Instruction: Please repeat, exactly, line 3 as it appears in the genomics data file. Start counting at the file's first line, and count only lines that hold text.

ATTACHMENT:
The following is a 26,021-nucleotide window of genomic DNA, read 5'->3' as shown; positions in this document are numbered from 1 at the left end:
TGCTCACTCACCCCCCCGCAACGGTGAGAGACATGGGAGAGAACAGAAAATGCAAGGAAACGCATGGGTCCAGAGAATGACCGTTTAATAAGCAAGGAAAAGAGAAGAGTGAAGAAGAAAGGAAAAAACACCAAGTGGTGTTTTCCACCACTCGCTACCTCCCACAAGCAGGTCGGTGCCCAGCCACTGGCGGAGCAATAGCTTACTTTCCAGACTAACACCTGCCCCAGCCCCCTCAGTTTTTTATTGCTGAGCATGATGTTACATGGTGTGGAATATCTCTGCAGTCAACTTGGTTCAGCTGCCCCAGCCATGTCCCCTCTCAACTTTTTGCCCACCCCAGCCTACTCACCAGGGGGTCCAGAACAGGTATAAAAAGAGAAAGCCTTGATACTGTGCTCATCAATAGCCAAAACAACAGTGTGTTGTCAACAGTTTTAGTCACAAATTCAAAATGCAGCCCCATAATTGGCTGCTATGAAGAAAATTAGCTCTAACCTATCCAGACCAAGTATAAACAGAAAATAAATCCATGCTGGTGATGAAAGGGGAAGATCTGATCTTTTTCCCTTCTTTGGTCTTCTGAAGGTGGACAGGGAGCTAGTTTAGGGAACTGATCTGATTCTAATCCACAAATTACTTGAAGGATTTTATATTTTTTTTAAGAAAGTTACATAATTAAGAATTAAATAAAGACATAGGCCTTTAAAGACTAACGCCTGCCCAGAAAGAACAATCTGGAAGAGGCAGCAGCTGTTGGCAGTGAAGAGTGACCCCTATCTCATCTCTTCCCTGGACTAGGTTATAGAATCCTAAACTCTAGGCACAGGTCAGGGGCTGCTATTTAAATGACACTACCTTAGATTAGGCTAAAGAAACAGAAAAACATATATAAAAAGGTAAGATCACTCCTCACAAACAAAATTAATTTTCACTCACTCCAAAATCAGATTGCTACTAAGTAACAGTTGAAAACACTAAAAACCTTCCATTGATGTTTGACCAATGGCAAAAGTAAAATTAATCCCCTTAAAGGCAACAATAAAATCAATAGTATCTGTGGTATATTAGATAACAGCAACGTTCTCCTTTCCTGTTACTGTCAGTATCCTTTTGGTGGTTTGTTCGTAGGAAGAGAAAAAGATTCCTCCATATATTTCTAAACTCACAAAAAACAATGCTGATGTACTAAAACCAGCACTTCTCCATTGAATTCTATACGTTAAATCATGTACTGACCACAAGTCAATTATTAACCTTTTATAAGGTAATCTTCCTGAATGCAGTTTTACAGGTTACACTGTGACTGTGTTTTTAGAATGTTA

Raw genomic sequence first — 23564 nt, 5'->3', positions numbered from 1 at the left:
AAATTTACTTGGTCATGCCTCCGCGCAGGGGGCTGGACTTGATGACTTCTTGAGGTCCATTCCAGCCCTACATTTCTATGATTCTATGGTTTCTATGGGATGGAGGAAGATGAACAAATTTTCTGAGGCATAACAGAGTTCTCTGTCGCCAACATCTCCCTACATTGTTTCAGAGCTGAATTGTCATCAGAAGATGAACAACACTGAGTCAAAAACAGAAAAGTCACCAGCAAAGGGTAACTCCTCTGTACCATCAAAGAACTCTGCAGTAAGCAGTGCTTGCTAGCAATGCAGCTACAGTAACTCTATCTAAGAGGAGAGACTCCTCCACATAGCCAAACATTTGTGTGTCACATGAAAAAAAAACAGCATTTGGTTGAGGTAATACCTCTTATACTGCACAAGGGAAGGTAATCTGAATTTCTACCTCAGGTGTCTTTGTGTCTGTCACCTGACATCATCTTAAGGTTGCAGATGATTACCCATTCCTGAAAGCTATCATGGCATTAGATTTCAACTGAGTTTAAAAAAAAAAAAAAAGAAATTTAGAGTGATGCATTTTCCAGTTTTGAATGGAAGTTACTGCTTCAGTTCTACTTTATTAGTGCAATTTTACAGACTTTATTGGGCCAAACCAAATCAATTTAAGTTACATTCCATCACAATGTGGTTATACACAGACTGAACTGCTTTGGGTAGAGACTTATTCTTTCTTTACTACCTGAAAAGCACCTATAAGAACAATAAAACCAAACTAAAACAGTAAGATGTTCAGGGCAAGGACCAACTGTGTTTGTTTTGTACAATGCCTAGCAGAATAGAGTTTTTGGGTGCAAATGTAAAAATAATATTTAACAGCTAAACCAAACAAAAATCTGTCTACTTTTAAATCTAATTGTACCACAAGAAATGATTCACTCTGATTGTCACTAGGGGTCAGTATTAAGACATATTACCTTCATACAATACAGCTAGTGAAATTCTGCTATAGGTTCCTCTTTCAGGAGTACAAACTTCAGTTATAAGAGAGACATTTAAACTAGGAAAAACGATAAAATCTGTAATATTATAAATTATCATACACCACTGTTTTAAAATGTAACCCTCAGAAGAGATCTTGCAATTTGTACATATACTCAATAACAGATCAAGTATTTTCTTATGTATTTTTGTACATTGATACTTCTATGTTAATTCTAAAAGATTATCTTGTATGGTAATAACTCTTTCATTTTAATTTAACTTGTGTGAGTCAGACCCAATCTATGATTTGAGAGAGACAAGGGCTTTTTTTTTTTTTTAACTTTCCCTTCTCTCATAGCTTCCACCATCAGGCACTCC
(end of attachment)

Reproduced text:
Raw genomic sequence first — 23564 nt, 5'->3', positions numbered from 1 at the left: